In his vitally important book, Professor Hamburger demonstrates the regressive nature of the Progressive project. He explains and vindicates the original project of the Constitution in erecting barriers to the exercise of absolute power. As Barack Obama brings the crisis of the administrative state to full boil, I believe that Professor Hamburger has given us, not a book of the season, but a book for all seasons.

NOTE: Thanks to the folks at RealClearPolitics for including the review in their honor roll this morning.

Tweeting Conor Powell

Hamas carefully manages civilian casualty statistics in Gaza as a tool of war. It embeds its men and materiel among civilian facilities such as hospitals, mosques and UN schools. When Israel targets weapons depots and sources of fire, these facilities may be targeted with resulting casualties.

Yet Hamas itself frequently turns out to be the direct cause of the civilian casualties, as in the case of Jihad Masharawi in 2012 and other incidents this time around. The media nevertheless attribute the responsibility for every such incident to Israel. See, for example, this Washington Post story along with the embedded statistics by Sudarsan Rhagavan.

Yesterday was a bad day for civilian casualties in Gaza. The Wall Street Journal reports that “UN blames Israel for shelter attack.” The editors of the New York Post provide the sane response in “Obama’s friendly fire.”

It’s important to get both the facts and the moral calculus right. I don’t think anyone has done a better than Bret Stephens in the Wall Street Journal column “Palestine makes you dumb” (behind the Journal’s subscription paywall). He writes in part:

Consider the media obsession with the body count. According to a daily tally in the New York Times, NYT -1.40% as of July 27 the war in Gaza had claimed 1,023 Palestinian lives as against 46 Israelis. How does the Times keep such an accurate count of Palestinian deaths? A footnote discloses “Palestinian death tallies are provided by the Palestinian Health Ministry and the United Nations Office for the Coordination of Humanitarian Affairs.”

OK. So who runs the Palestinian Health Ministry in Gaza? Hamas does. As for the U.N., it gets its data mainly from two Palestinian agitprop NGOs, one of which, the Palestinian Center for Human Rights, offers the remarkably precise statistic that, as of July 27, exactly 82% of deaths in Gaza have been civilians. Curiously, during the 2008-09 Gaza war, the center also reported an 82% civilian casualty rate.

When minutely exact statistics are provided in chaotic circumstances, it suggests the statistics are garbage. When a news organization relies—without clarification—on data provided by a bureaucratic organ of a terrorist organization, there’s something wrong there, too.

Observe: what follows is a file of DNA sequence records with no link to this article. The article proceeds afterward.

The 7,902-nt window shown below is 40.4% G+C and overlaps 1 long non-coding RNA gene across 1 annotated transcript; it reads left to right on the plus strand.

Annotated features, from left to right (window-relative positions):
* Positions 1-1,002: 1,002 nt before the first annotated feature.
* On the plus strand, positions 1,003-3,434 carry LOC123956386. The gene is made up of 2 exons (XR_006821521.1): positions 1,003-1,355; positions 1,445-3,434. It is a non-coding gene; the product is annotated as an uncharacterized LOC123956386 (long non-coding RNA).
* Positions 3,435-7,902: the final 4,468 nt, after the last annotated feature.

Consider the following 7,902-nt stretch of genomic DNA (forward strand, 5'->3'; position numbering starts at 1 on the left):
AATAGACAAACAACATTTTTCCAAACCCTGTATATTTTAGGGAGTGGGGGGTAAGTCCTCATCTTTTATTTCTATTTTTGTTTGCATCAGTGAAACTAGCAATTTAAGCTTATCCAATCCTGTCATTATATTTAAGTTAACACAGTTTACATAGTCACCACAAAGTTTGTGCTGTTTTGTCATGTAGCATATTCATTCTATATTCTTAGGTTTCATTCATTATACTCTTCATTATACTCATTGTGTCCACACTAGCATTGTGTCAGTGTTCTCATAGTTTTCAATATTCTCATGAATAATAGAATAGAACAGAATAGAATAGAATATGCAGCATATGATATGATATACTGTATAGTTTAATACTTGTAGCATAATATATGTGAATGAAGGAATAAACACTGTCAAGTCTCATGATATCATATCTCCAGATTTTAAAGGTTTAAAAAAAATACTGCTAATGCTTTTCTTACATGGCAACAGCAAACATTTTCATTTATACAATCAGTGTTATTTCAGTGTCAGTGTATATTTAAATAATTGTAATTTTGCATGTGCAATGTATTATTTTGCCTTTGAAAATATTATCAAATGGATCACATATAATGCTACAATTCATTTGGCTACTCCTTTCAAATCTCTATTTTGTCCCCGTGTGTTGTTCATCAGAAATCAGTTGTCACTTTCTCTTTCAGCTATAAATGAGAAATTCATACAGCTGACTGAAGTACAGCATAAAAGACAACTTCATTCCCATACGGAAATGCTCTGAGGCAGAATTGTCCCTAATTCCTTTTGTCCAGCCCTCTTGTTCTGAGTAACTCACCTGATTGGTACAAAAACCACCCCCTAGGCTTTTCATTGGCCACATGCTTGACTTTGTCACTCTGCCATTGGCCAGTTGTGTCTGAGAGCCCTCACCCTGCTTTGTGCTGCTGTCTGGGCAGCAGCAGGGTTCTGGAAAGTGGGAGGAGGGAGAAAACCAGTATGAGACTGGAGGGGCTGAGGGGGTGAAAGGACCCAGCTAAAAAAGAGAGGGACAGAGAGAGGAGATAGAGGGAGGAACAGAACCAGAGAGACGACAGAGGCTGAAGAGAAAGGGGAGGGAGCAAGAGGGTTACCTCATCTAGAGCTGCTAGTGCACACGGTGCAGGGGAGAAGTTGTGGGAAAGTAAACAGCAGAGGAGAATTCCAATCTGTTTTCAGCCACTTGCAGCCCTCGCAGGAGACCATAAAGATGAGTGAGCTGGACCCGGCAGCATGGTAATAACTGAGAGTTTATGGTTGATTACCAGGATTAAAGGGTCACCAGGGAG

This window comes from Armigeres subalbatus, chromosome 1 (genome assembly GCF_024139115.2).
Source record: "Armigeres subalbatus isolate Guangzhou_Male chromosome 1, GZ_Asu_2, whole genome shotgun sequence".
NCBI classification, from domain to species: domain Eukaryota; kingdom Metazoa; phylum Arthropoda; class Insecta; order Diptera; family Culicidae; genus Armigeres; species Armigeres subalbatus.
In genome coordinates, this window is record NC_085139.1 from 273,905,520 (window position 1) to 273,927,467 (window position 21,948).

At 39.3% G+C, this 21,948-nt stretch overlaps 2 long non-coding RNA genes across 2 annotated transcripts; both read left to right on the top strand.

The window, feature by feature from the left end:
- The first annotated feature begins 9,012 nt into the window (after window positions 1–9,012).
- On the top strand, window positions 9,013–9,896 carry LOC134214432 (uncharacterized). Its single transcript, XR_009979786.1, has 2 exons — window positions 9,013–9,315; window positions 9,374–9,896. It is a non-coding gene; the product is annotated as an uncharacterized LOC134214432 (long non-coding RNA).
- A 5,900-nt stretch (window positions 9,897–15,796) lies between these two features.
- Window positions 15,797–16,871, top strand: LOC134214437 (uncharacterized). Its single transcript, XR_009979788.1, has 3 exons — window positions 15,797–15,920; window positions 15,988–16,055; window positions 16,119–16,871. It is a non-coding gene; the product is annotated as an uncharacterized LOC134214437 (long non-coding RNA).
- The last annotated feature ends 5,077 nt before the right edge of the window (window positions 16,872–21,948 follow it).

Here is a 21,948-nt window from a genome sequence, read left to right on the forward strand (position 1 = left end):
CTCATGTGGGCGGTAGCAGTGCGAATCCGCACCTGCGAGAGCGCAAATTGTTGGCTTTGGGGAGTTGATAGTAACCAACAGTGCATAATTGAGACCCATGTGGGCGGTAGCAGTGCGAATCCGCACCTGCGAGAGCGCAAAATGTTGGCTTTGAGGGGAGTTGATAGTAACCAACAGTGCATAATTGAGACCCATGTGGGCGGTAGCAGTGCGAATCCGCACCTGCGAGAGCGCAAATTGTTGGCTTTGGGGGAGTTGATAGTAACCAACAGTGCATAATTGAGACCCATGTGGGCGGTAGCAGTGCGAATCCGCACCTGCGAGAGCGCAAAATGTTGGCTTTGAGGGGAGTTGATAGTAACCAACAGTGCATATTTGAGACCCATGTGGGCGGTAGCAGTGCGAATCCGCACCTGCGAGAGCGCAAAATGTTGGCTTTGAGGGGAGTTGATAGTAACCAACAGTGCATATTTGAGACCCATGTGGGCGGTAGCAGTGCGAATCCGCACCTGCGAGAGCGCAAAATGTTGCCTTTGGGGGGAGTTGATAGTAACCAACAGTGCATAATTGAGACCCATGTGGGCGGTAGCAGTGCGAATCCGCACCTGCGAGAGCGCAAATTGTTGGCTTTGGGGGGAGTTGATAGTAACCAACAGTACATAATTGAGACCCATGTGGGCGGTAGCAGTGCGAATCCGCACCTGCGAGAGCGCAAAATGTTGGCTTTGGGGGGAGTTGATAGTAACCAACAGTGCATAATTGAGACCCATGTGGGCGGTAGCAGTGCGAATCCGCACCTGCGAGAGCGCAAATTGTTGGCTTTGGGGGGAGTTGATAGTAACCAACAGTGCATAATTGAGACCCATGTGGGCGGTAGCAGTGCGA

But let’s assume for argument’s sake that the numbers are accurate. Does this mean the Palestinians are the chief victims, and Israelis the main victimizers, in the conflict? By this dull logic we might want to rethink the moral equities of World War II, in which over one million German civilians perished at Allied hands compared with just 67,000 British and 12,000 American civilians.

The real utility of the body count is that it offers reporters and commentators who cite it the chance to ascribe implicit blame to Israel while evading questions about ultimate responsibility for the killing. Questions such as: Why is Hamas hiding rockets in U.N.-run schools, as acknowledged by the U.N. itself? What does it mean that Hamas has turned Gaza’s central hospital into “a de facto headquarters,” as reported by the Washington Post? And why does Hamas keep rejecting, or violating, cease-fires agreed to by Israel?

The media blight is universal. Take, for example, FOX News Channel’s man in Gaza, one Conor Powell. FOX anchors regularly turn to Powell for his hysterical recitation of civilian casualties. I gave Powell a try on Twitter earlier this week. Here is what turned out to be my Twitter soliloquy.

About those new Lois Lerner emails

It didn’t require nasty emails from Lois Lerner to establish that the IRS targeted conservative groups for harassment. The numerical disparity in the IRS’s treatment of conservative vs. liberal groups makes the case.

107 conservative groups were scrutinized. They were asked an average of 15 questions and approved at a rate of 46 percent. Only seven liberal groups were scrutinized. They were asked an average of less than five questions. All seven were approved.